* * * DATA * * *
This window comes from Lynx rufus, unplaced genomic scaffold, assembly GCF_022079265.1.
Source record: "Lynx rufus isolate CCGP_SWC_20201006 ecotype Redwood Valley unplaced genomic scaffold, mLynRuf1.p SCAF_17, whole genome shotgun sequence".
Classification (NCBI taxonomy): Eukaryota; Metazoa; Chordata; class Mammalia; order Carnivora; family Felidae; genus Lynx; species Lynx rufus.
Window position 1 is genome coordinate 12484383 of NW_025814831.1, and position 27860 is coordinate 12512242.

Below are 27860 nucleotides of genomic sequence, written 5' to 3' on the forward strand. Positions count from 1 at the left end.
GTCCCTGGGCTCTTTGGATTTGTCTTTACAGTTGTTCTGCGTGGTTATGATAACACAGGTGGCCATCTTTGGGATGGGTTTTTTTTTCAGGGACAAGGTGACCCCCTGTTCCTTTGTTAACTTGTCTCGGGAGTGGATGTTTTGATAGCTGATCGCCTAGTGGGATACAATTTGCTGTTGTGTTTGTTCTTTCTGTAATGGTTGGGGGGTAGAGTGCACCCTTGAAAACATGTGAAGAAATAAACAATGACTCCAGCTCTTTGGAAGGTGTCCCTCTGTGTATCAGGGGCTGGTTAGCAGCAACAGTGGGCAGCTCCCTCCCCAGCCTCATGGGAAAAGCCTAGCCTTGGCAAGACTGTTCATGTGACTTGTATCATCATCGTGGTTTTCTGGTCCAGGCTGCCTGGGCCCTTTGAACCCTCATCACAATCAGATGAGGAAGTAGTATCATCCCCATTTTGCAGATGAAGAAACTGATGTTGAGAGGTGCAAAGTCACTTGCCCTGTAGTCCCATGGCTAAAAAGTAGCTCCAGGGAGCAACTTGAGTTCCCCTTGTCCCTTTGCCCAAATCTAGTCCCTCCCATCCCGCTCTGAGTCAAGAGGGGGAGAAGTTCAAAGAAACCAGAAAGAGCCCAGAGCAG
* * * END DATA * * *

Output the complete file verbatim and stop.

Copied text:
This window comes from Lynx rufus, unplaced genomic scaffold, assembly GCF_022079265.1.
Source record: "Lynx rufus isolate CCGP_SWC_20201006 ecotype Redwood Valley unplaced genomic scaffold, mLynRuf1.p SCAF_17, whole genome shotgun sequence".
Classification (NCBI taxonomy): Eukaryota; Metazoa; Chordata; class Mammalia; order Carnivora; family Felidae; genus Lynx; species Lynx rufus.
Window position 1 is genome coordinate 12484383 of NW_025814831.1, and position 27860 is coordinate 12512242.

Below are 27860 nucleotides of genomic sequence, written 5' to 3' on the forward strand. Positions count from 1 at the left end.
GTCCCTGGGCTCTTTGGATTTGTCTTTACAGTTGTTCTGCGTGGTTATGATAACACAGGTGGCCATCTTTGGGATGGGTTTTTTTTTCAGGGACAAGGTGACCCCCTGTTCCTTTGTTAACTTGTCTCGGGAGTGGATGTTTTGATAGCTGATCGCCTAGTGGGATACAATTTGCTGTTGTGTTTGTTCTTTCTGTAATGGTTGGGGGGTAGAGTGCACCCTTGAAAACATGTGAAGAAATAAACAATGACTCCAGCTCTTTGGAAGGTGTCCCTCTGTGTATCAGGGGCTGGTTAGCAGCAACAGTGGGCAGCTCCCTCCCCAGCCTCATGGGAAAAGCCTAGCCTTGGCAAGACTGTTCATGTGACTTGTATCATCATCGTGGTTTTCTGGTCCAGGCTGCCTGGGCCCTTTGAACCCTCATCACAATCAGATGAGGAAGTAGTATCATCCCCATTTTGCAGATGAAGAAACTGATGTTGAGAGGTGCAAAGTCACTTGCCCTGTAGTCCCATGGCTAAAAAGTAGCTCCAGGGAGCAACTTGAGTTCCCCTTGTCCCTTTGCCCAAATCTAGTCCCTCCCATCCCGCTCTGAGTCAAGAGGGGGAGAAGTTCAAAGAAACCAGAAAGAGCCCAGAGCAG